What will humanity choose? Besides needing healthy food, most people in the modern world also want (inter alia) personal computers, refrigerators, indoor temperature control, entertainment technologies, transportation means, and a material ensemble of healthcare, educational, and other services. We can leave aside whether these are industrial luxuries, sought-after comforts, or manifestations of our species potential worth sustaining in altered and downscaled forms. What we can agree on is that modern amenities should not be a boundless privilege of the affluent, but a prerogative of all who want them at moderate, just levels.

To this point, the modern lifestyle is spreading, which underscores the argument: There must be far fewer of us, if humanity also desires to inhabit a biologically vibrant planet. If, on the other hand, humanity drifts toward turning Earth into a resource colony, that impoverished planet might (for some indeterminate period) “feed” many billions of humans, while swelling the riches of, big-box stores, agrochemical corporations, Big Pharma, and the military-industrial complex. Given a vote, would not humanity choose a living planet over a colonized one? We stand at the juncture.

1. Eileen Crist, “Decoupling the Global Population Problem from Immigration Issues,” The Ecological Citizen 2, no. 2 (2019):149–151,
2. Mona Kaidbey and Robert Engelman, “Our Bodies, Our Future: Expanding Comprehensive Sexuality Education,” Chapter 15 in EarthEd: Rethinking Education on a Changing Planet. State of the World 2017 (Washington, DC: Island Press, 2017).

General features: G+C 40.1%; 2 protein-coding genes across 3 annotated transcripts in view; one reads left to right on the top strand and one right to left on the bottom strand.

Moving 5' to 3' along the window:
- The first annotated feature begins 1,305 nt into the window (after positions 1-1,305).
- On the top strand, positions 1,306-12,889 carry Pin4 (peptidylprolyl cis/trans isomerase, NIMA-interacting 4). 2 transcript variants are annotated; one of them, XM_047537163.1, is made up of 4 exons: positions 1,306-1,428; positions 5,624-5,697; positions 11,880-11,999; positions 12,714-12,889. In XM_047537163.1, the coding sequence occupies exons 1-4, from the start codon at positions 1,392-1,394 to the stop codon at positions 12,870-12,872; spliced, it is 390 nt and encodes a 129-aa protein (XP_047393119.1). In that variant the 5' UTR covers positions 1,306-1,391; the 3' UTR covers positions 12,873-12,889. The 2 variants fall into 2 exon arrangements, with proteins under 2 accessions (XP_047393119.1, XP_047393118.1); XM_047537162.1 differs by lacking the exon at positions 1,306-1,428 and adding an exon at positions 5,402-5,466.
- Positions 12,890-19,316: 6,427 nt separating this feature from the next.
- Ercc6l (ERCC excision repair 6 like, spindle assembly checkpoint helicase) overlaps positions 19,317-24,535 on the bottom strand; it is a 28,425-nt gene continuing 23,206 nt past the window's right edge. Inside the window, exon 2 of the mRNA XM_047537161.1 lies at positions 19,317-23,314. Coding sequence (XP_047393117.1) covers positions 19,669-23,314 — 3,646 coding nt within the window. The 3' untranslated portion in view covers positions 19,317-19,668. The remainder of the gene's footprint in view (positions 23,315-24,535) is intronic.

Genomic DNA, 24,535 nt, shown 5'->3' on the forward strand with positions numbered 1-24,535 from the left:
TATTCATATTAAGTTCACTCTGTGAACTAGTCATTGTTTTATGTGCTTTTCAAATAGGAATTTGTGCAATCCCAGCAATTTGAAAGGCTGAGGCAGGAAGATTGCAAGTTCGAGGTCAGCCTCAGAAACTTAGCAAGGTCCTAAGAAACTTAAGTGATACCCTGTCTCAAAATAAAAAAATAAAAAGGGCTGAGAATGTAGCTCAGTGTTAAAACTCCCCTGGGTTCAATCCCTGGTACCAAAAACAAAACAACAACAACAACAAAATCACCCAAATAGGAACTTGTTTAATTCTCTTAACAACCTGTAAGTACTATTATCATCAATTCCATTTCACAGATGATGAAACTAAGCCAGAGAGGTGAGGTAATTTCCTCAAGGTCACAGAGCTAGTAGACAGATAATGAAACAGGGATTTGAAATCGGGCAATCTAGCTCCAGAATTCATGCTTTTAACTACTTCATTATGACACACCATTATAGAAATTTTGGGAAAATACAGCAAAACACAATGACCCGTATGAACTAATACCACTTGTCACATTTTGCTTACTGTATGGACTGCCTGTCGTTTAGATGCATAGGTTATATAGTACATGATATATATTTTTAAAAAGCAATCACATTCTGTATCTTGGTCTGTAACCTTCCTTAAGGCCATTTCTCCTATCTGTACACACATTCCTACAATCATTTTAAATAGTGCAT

3. Martha Campbell and Kathleen Bedford, “The Theoretical and Political Framing of the Population Factor in Development,” Philosophical Transactions of the Royal Society B 364, no. 1532 (2009): 3101–3113.
4. Nandita Bajaj, “Abortion Bans Are a Natural Outgrowth of Coercive Pronatalism,” Ms. Magazine, June 7, 2022,
5. Walter Willet et al., “Food in the Anthropocene: The EAT-Lancet Commission on Healthy Diets from Sustainable Food Systems,” The Lancet 393, no. 10170 (2019): 447–492.
6. Joel K. Bourne, “The Global Food Crisis: The End of Plenty,” National Geographic Magazine (June 2009).
7. Willet et al., “Food in the Anthropocene”; Paul Ehrlich and John Harte, “Food Security Requires a New Revolution,” International Journal of Environmental Studies 72, no. 6 (2015): 908-920; Richard Manning, “Hidden Downsides of the Green Revolution: Biodiversity Loss and Diseases of Civilization,” Mother Earth News, April 22, 2014
8. Hannah Ritchie and Max Roser, “Fertilizers,”, 2020,
9. Fred Pearce, “Can the World Find Solutions to the Nitrogen Pollution Crisis?,” YaleEnvironment 360, February 6, 2018, https:///; Eileen Crist,” Got Nitrogen?” (Editorial), The Ecological Citizen 5, no. 1 (2021): 3–10.
10. David Pimentel et al., “Will Limited Land, Water, and Energy Control Human Population Numbers in the Future?,” Human Ecology 38, no. 5 (2010): 599–611.
11. Corey Bradshaw and Barry Brook, “Human Population Reduction Is Not a Quick Fix for Environmental Problems,” PNAS 111, no. 46 (2004): 16610–16615.

Eileen Crist
Eileen Crist is an Emeritus Professor of Science, Technology, and Society at Virginia Tech and the author of Abundant Earth: Toward an Ecological Civilization.

Cite as Eileen Crist, "Less Is More," contribution to GTI Forum "The Population Debate Revisited," Great Transition Initiative (August 2022),

As an initiative for collectively understanding and shaping the global future, GTI welcomes diverse ideas. Thus, the opinions expressed in our publications do not necessarily reflect the views of GTI or the Tellus Institute.

Core GT Texts
The emergence of an organic planetary civilization has become both possible and necessary. What would it look like? How do we get there?
The classic essay on our planetary moment, global scenarios, and pathways to a just, fulfilling, and sustainable future.